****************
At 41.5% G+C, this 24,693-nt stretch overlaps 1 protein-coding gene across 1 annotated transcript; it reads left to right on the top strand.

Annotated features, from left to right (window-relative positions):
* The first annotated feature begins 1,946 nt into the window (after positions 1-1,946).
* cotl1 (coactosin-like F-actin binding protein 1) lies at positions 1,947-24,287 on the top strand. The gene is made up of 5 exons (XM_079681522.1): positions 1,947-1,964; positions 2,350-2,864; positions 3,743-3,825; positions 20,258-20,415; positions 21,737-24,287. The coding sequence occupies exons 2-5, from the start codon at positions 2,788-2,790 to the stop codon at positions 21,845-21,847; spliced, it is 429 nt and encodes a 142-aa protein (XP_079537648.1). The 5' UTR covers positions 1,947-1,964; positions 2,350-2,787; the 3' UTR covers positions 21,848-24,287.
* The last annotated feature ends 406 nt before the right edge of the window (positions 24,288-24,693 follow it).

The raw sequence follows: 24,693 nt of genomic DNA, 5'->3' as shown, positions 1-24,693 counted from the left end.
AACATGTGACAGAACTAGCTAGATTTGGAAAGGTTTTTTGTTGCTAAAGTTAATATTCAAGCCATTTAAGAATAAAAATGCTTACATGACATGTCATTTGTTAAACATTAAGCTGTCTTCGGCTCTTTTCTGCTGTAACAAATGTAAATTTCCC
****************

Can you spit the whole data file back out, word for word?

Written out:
At 41.5% G+C, this 24,693-nt stretch overlaps 1 protein-coding gene across 1 annotated transcript; it reads left to right on the top strand.

Annotated features, from left to right (window-relative positions):
* The first annotated feature begins 1,946 nt into the window (after positions 1-1,946).
* cotl1 (coactosin-like F-actin binding protein 1) lies at positions 1,947-24,287 on the top strand. The gene is made up of 5 exons (XM_079681522.1): positions 1,947-1,964; positions 2,350-2,864; positions 3,743-3,825; positions 20,258-20,415; positions 21,737-24,287. The coding sequence occupies exons 2-5, from the start codon at positions 2,788-2,790 to the stop codon at positions 21,845-21,847; spliced, it is 429 nt and encodes a 142-aa protein (XP_079537648.1). The 5' UTR covers positions 1,947-1,964; positions 2,350-2,787; the 3' UTR covers positions 21,848-24,287.
* The last annotated feature ends 406 nt before the right edge of the window (positions 24,288-24,693 follow it).

The raw sequence follows: 24,693 nt of genomic DNA, 5'->3' as shown, positions 1-24,693 counted from the left end.
AACATGTGACAGAACTAGCTAGATTTGGAAAGGTTTTTTGTTGCTAAAGTTAATATTCAAGCCATTTAAGAATAAAAATGCTTACATGACATGTCATTTGTTAAACATTAAGCTGTCTTCGGCTCTTTTCTGCTGTAACAAATGTAAATTTCCC